Kirby Smart’s first full recruiting class was phenomenal.
High four-star running back D’Andre Swift, out of Philadelphia (Pa.) St. Joseph’s, headed to Athens and in-state recruiting was terrific with 11 four-star commitments from Georgia.
The Bulldogs finished ranked third nationally in the 2017 Rivals.com Team Rankings behind Alabama and Ohio State. Even after being hired in December 2015, Smart kept five-star quarterback Jacob Eason in the class and ended up with three five-stars to finish No. 11 nationally.
So what’s happened to the start of the 2018 recruiting class?
Yes, it’s only two months post-signing day but Georgia is off to an incredibly slow start in 2018 and top national programs are rapidly pilfering in-state prospects at a worrisome pace.
“I don’t think it’s too early to worry,” Rivals.com Southeast Recruiting Analyst Chad Simmons said. “You have to be a little concerned if you’re Kirby Smart. Sitting here going into the spring with just two commits in 2018. You’re doing great early on for 2019, you may have had the best class on paper for 2017, but it’s tough going early on.
“There is a little bit of concern based on what I’m hearing out of Athens right now but they’re confident they’ll still sign a top class. Things aren’t going exactly the way they want right now.”
To say the least.
Clemson dipped back into the state to land five-star quarterback Trevor Lawrence, the nation’s top player, like it did years ago with Deshaun Watson. The Tigers have also landed a pledge from four-star defensive end Justin Mascoll.
Ohio State (Emory Jones) and Notre Dame (Derrik Allen) have landed top-five in-state recruits. Michigan has swiped four-stars Myles Sims and Otis Reese and in recent days landed three-star running back Christian Turner, although Georgia had not offered him.
Penn State, Florida State, Alabama and Auburn also have commitments from top 20 in-state recruits.
Georgia? None. The Bulldogs’ only in-state commitment comes from four-star defensive end Adam Anderson, ranked No. 23 in Georgia. Their only other pledge comes from three-star linebacker Donovan Georges from Hialeah (Fla.) Champagnat Catholic.
As it stands, Georgia is second-to-last in the SEC team recruiting rankings.
Smart’s club is off to a hot start with its 2019 recruiting class led by five-star wide receiver Jadon Haselwood from Ellenwood (Ga.) Cedar Grove but even that class is getting raided with Florida State landing three in-state prospects – four-star Wanya Morris along with Kenyatta Watson and Tru Thompson – from Loganville (Ga.) Grayson.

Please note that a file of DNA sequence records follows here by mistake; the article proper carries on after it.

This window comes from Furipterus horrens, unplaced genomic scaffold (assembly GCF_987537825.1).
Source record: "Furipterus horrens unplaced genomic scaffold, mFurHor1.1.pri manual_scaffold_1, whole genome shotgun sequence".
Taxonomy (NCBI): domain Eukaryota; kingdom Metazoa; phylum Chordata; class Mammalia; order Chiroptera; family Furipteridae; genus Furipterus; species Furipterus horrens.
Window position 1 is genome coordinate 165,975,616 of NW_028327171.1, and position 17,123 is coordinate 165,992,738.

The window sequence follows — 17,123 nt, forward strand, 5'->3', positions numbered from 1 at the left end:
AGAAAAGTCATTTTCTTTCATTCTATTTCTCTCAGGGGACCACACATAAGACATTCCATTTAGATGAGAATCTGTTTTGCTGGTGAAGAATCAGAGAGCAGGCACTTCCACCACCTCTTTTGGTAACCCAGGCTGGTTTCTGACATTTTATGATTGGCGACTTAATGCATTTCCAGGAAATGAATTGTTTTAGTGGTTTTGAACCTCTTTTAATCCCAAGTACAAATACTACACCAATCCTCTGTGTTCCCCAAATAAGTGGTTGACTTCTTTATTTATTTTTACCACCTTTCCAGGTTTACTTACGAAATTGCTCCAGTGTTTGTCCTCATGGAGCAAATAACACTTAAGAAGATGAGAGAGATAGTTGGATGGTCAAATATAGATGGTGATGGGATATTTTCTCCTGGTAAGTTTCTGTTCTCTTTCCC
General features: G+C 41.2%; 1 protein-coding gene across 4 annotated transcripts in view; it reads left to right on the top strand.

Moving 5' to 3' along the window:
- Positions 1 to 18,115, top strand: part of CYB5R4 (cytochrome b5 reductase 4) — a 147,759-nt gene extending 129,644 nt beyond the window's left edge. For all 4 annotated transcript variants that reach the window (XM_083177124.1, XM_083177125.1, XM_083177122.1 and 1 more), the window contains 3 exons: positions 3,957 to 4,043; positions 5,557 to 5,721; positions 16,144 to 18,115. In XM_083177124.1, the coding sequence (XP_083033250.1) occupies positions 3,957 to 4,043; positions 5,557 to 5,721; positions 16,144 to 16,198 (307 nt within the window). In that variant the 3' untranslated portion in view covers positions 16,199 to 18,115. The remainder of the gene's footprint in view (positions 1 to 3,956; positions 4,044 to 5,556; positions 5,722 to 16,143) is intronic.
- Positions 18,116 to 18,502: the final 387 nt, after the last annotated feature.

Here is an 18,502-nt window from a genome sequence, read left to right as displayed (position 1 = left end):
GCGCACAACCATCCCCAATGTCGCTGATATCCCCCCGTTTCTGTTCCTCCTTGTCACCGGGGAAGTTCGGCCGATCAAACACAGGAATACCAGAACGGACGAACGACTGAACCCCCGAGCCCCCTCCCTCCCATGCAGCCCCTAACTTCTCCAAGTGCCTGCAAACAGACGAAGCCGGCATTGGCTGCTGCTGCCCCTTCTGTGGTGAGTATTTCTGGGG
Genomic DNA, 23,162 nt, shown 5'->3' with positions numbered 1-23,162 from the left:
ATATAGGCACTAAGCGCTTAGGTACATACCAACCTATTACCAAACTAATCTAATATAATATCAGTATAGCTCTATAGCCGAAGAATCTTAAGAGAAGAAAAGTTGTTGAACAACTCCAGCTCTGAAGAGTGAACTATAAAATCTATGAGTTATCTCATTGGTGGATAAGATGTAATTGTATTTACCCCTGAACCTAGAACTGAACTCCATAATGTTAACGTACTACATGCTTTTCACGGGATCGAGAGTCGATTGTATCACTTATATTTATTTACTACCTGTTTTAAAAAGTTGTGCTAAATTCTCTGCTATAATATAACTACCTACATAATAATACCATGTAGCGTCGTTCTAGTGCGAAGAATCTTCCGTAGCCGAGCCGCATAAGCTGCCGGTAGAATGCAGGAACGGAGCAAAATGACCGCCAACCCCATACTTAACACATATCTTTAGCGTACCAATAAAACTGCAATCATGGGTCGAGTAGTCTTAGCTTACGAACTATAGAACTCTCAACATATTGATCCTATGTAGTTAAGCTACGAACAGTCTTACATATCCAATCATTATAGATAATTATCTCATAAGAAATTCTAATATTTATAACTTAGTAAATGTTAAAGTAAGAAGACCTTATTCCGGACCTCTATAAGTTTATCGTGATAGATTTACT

“What’s happened with the transition, everybody looks at Georgia as a state that’s available to be raided,” Rivals.com National Recruiting Director Mike Farrell said. “They didn’t have a great year on the field and any transition is a sign of weakness.
“When you see Florida State grabbing those Grayson kids and Michigan grabbing another elite kid in the state of Georgia, you know everybody is coming in there. I would be a little concerned but that being said Georgia is going to be a much better product on the field and Kirby and his staff can recruit so they’ll be in the mix for the big-named guys for the foreseeable future.”
There is hope. The 2017 recruiting class was phenomenal and loaded across the board. The quarterback position seems to be secure for years. Versatile athletes and defensive backs filled out the class. The SEC East is ripe for the taking.
Concern is evident but it’s still so early. Half of the top 20 in-state prospects remain uncommitted. There’s a sense that many top recruits, not only in Georgia but those in the region considering the Bulldogs, are waiting to see how Smart does in his second season and they’re guys who are planning to commit later anyway.
Those are good signs for the Bulldogs, who are still looking for a special leader in this class, like Richard LeCounte was the ringleader in the 2017 group.
“They need a leader in this class,” Farrell said. “Last year it was LeCounte and in previous years you’ve had guys who led the charge for in-state recruiting and to keep the class together. That’s not there yet.
“They’re recruiting more nationally than they have when you get Eason from the West Coast and Wilson from New York and you’re hitting territorial states like North Carolina. You’re going to offset some in-state losses. A good season will help but everybody realizes how much talent there is in Georgia now and how important the Southeast is to winning a championship so that’s where you start seeing more schools come in.”
That’s the challenge Georgia faces. But with every challenge comes an opportunity.